Too early to ban umrah travel over Omicron, says Khairy

PUTRAJAYA: The Health Ministry is of the view that it was still too early to impose a travel ban for the umrah pilgrimage in Mecca following an increase in Omicron variant cases, says its minister Khairy Jamaluddin (pic).

He said the ministry was currently monitoring case trends for the Covid-19 variant, besides making it mandatory for those returning from umrah pilgrimage to undergo the seven-day home surveillance order (HSO) and to wear digital monitoring wristbands.

“We do not want to make a hasty decision in restricting umrah travel.

“For the time being, despite the sharp increase in Omicron cases from Saudi Arabia, we (Health Ministry) ask for HSO compliance as well as physical non-contact with family members by isolating themselves in their rooms and by using separate bathrooms,” he told a media conference here on Tuesday (Dec 28).

The Health Ministry on Dec 25 said that 30 of the total 62 Omicron cases detected in Malaysia were imported from Saudi Arabia.

Khairy said the ministry also encouraged those returning from umrah to keep taking Covid-19 self-tests while undergoing quarantine, as there were some cases who only tested positive on the fifth day of quarantine despite testing negative upon arrival.

The Health Ministry has also instructed umrah tour companies to make it compulsory for umrah travellers to take their Covid-19 booster shots.

“The booster shots are very important especially for high-risk groups such as those aged above 60 and those with a history of comorbidities.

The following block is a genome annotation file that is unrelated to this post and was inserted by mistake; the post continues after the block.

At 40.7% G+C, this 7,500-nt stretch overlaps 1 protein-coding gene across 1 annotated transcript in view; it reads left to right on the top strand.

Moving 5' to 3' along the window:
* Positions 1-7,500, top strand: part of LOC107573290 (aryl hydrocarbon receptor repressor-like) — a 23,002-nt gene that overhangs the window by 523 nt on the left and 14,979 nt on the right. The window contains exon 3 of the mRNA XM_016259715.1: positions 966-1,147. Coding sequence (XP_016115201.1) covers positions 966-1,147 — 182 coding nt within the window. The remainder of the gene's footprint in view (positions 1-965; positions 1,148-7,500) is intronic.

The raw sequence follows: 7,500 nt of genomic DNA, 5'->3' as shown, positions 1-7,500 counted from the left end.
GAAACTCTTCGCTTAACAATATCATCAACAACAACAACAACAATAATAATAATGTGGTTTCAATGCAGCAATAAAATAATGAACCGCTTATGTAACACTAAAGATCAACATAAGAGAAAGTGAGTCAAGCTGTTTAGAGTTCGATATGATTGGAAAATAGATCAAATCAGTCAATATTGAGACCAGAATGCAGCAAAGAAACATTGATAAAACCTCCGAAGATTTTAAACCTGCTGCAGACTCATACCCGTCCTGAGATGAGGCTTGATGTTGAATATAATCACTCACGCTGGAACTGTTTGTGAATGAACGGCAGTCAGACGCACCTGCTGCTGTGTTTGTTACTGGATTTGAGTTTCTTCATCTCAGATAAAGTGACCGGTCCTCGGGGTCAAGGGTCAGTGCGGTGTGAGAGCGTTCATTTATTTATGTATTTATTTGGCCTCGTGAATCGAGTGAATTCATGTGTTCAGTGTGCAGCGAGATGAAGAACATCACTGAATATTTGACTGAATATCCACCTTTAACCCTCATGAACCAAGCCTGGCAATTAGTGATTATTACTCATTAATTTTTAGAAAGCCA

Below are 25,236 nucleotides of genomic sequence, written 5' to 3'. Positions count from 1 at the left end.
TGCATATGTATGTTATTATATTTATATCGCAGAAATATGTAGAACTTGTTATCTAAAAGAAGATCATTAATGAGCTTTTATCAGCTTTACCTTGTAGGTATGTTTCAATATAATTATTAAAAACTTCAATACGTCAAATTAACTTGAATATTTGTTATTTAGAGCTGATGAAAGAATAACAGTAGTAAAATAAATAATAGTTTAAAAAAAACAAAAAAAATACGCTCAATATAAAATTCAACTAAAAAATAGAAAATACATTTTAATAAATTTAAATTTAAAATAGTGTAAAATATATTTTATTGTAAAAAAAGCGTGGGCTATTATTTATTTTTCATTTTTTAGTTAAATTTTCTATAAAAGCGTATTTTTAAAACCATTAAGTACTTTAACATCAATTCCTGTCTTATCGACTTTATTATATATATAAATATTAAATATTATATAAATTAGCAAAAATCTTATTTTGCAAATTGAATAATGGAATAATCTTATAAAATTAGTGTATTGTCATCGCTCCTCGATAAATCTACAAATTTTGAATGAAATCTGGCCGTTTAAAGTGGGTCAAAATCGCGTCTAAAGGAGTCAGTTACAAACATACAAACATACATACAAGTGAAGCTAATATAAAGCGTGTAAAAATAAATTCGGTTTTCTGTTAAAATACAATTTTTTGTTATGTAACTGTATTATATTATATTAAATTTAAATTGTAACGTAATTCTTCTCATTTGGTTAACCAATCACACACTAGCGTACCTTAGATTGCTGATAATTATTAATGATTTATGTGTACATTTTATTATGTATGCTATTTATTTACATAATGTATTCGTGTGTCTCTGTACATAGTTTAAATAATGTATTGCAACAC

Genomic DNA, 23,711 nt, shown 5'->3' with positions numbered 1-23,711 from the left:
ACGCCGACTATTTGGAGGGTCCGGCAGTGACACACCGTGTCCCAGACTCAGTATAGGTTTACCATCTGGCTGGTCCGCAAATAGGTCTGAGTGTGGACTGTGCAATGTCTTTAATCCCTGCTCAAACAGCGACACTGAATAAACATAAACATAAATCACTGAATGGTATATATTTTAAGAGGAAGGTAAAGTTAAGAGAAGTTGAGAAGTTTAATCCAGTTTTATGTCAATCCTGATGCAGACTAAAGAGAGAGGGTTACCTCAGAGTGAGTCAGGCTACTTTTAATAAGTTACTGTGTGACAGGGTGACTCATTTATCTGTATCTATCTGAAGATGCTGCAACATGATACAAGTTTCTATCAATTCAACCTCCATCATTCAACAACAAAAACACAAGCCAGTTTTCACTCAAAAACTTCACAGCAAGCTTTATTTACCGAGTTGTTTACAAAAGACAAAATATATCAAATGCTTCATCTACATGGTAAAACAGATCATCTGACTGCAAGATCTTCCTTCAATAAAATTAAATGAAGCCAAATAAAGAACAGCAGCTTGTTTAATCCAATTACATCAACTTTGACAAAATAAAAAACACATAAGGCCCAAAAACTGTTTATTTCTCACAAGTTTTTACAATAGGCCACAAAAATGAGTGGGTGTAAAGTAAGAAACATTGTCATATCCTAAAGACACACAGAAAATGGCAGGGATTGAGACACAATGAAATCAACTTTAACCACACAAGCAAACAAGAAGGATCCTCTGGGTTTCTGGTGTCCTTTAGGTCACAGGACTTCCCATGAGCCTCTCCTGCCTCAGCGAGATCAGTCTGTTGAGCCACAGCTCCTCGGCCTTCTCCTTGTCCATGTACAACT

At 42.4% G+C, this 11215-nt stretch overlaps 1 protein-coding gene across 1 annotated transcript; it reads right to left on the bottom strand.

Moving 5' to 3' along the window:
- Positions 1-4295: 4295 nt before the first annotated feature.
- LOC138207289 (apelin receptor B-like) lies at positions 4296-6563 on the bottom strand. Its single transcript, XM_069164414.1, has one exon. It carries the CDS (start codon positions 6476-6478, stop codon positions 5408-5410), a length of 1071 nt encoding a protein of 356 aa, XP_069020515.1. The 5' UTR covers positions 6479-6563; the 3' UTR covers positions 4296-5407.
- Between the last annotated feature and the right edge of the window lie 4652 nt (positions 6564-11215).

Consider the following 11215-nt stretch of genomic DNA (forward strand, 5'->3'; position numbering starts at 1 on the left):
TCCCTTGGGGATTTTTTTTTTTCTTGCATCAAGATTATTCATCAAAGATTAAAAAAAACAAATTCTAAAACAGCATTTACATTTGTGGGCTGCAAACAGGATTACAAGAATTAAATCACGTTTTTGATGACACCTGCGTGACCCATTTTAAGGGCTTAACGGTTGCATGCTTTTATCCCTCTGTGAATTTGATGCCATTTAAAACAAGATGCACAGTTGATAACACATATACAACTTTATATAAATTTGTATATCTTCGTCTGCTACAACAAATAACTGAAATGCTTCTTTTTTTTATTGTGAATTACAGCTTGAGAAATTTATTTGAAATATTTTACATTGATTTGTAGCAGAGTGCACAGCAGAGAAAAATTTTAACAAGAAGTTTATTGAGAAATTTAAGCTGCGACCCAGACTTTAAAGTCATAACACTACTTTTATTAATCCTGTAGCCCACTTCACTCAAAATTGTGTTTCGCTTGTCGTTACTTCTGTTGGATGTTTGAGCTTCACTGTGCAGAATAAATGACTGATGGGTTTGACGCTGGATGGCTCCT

“These precautionary measures must be taken as the infectivity rate of the Omicron variant is high,” he said, adding that these measures also applied to those who planned to travel to other countries as well.

On whether Omicron infectivity rate was a source of concern as it was far more aggressive than Delta, Khairy did not rule the possibility of the government ordering returning umrah travellers to undergo their quarantine in quarantine centres if cases got to a worrying level.

“… if it gets to that, we could also restrict travel to Saudi Arabia, but this needs prior monitoring in stages,” he said.

On the congestion that occurred at the Kuala Lumpur International Airport (KLIA) on Monday (Dec 27), he said it was caused by a shortage of digital monitoring wristbands for returning umrah groups.

He said the Health Ministry had instructed Malaysia Airports Holdings Bhd (MAHB) to add more counters and workers to ensure the wristband installing process ran smoothly.

“I inspected the counters earlier today and I was made to understand that MAHB will add more counters on Thursday,” he said. – Bernama